At Husskie, we love a business woman who thinks outside the box to deliver an offering that helps empower other females. And someone who is doing just that is Julie Kerr, who recently launched new website Music Love. A platform designed to showcase the wealth of talented, dynamic women across all aspects of Australian music – Music Love displays the creativity of musicians from the established to exciting rising stars. As well as covering the stories and sounds of artists from all musical genres, Music Love also delivers stories of the people behind the scenes including producers, engineers, managers, label heads, coaches and publicists.
So what makes Julie the perfect person to create this website? Well, aside from the fact she has a strong background in journalism having had articles printed in the likes of marie claire, Daily Life, The Drum, Canberra Times, The Global Mail and Mamamia, Julie is also no stranger to the music scene. After launching her first EP in 2002, the singer has gone on to perform in a multitude of Sydney venues as well as launching a full length album in April this year. With strong ties to movers and shakers in the music industry – think Jermaine Jackson (who sought her out after stumbling across her single Papergirl) and Justin Bieber (she works with his vocal producer) – Julie has become a beacon of knowledge when it comes to the music scene.
To find out more about this inspiring new venture, Husskie chats to Julie about all things Music Love.
Can you tell me about the concept behind Music Love?
Music Love is a website that shines a spotlight on Australian women working and playing in all areas of music. Music Love offers playlists, interviews, profiles, news and features to show how many women actually work and contribute to music in Australia.
Why do you feel the industry needed this site?
There is a lot of talk about gender imbalance in the industry. I am discovering that there are a plethora of women who are doing incredible things and I wanted to create a brand that is upbeat and celebratory and that inspires the next generation of music-makers in Australia. Every time I write a story or interview an artist, I get goosebumps hearing the experiences and perspectives and music of such talent.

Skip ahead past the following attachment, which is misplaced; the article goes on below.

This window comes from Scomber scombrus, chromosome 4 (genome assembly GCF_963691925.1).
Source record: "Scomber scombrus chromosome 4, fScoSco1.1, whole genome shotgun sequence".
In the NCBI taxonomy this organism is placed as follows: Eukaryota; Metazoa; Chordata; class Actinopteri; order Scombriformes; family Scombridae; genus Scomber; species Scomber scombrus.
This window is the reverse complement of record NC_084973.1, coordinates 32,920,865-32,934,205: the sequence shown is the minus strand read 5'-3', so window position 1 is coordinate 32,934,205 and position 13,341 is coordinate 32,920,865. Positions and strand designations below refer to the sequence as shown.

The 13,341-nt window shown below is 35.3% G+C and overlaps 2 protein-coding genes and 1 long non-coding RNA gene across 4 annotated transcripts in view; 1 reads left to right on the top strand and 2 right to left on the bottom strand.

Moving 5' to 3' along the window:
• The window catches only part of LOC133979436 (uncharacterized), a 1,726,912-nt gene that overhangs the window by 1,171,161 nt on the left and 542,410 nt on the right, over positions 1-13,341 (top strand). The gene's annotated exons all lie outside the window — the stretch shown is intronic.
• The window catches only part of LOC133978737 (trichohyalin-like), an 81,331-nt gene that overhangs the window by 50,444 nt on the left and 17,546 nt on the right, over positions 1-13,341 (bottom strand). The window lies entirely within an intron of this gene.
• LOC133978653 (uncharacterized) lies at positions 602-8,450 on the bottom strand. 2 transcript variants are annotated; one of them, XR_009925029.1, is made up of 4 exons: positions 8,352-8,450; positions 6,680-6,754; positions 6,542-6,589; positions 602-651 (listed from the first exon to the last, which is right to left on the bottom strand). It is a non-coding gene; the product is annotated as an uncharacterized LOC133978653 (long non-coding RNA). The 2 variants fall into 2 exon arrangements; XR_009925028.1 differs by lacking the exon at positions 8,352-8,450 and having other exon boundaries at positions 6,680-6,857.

What has been the industry’s reaction to the site?
The reaction has been incredibly positive and overwhelming. We have been inundated with ideas for stories and requests for songs to be featured. We cover every genre of music, not just contemporary music.
What can users expect to take out from visiting the site?
Users will be inspired by Australian women who are producing a wide range of music, as well as learn about the craft in all areas of the business. We are not a traditional music blog, and don’t do reviews or cover industry news. We simply shine a spotlight on the stories and experiences of Australian women in music.
We have profiled opera singer Jacqueline Dark, electro pop star Montaigne, DJ and pop producer KLP, choreographer Yvette Lee, the head of Australian Independent Record Labels Association Maria Amato, pianist and composer Sally Whitwell, pop sensation Sheppard, the legendary Wendy Matthews, a folk singer from Townsville – Angaharad Drake, Emily Wurramarra from up near the Gulf Of Carpentaria who sings in her grandmother’s endangered indigenous language, Shiobahn McGinnity who works as an audiologist and musician, producer and sound engineer Antonia Gauci, Australian country sensations Sal Kimber and Fanny Lumsden…. I better stop – there are too many! But the diversity is gold.
Why did you choose to make it female-only? Was this an essential element for you?
At first I was toying with the idea of covering Australian music in general, then I met Katie Noonan at a conference and she encouraged me to focus on women because the imbalance was so distinct. I am so glad I took her advice.
Where do you see Music Love in five years’ time?
Well, next year we will commence our first Music Love showcases. These are events where people can come and hear new and original music in great venues at better times of the day! Usually original live music is played late at night, and we want to offer another option – long lunches or sundowners served at shows that feature a variety of genres all at the one event. We will also be ending the year with a music industry conference. If I am still growing the website and these events that show off and cultivate Australian female talent in five years’ time, I will be very happy.